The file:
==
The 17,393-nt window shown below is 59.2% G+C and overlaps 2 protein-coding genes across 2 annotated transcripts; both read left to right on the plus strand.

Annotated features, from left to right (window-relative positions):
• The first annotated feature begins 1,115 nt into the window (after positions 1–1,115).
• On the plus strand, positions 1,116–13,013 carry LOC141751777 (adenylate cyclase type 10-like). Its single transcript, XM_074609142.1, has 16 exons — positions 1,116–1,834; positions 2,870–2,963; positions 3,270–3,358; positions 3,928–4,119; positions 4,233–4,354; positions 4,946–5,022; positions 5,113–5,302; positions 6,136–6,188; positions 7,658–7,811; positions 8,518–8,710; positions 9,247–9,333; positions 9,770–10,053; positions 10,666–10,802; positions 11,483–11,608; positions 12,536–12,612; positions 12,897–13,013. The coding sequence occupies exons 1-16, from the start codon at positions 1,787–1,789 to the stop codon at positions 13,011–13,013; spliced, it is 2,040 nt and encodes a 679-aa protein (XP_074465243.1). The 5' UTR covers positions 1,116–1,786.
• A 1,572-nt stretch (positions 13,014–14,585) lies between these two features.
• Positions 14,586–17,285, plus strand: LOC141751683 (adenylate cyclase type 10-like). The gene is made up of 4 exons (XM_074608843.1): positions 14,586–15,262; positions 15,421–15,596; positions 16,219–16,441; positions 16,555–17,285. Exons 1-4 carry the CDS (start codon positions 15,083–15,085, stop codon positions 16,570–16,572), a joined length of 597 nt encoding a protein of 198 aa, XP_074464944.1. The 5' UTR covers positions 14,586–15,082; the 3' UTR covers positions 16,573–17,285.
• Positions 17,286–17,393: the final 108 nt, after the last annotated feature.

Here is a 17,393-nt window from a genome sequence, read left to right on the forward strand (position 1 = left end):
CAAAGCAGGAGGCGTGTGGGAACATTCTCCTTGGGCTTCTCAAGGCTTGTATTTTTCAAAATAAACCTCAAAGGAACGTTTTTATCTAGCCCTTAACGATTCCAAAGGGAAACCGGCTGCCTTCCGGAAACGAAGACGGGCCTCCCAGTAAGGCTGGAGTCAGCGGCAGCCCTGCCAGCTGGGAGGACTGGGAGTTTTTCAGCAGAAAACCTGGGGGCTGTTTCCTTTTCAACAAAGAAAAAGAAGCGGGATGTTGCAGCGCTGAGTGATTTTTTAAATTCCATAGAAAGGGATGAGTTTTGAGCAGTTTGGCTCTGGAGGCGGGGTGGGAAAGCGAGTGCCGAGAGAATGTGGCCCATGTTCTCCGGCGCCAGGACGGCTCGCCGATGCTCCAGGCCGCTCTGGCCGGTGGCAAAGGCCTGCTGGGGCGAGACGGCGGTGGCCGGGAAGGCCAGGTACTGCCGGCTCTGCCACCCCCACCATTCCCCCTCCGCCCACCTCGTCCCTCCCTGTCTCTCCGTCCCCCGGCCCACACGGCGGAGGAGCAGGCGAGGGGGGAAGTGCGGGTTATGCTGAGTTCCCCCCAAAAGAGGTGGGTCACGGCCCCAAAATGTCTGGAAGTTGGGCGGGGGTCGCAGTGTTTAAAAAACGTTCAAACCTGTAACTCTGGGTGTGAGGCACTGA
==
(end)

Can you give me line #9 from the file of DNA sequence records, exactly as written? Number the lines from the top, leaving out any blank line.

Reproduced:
CAAAGCAGGAGGCGTGTGGGAACATTCTCCTTGGGCTTCTCAAGGCTTGTATTTTTCAAAATAAACCTCAAAGGAACGTTTTTATCTAGCCCTTAACGATTCCAAAGGGAAACCGGCTGCCTTCCGGAAACGAAGACGGGCCTCCCAGTAAGGCTGGAGTCAGCGGCAGCCCTGCCAGCTGGGAGGACTGGGAGTTTTTCAGCAGAAAACCTGGGGGCTGTTTCCTTTTCAACAAAGAAAAAGAAGCGGGATGTTGCAGCGCTGAGTGATTTTTTAAATTCCATAGAAAGGGATGAGTTTTGAGCAGTTTGGCTCTGGAGGCGGGGTGGGAAAGCGAGTGCCGAGAGAATGTGGCCCATGTTCTCCGGCGCCAGGACGGCTCGCCGATGCTCCAGGCCGCTCTGGCCGGTGGCAAAGGCCTGCTGGGGCGAGACGGCGGTGGCCGGGAAGGCCAGGTACTGCCGGCTCTGCCACCCCCACCATTCCCCCTCCGCCCACCTCGTCCCTCCCTGTCTCTCCGTCCCCCGGCCCACACGGCGGAGGAGCAGGCGAGGGGGGAAGTGCGGGTTATGCTGAGTTCCCCCCAAAAGAGGTGGGTCACGGCCCCAAAATGTCTGGAAGTTGGGCGGGGGTCGCAGTGTTTAAAAAACGTTCAAACCTGTAACTCTGGGTGTGAGGCACTGA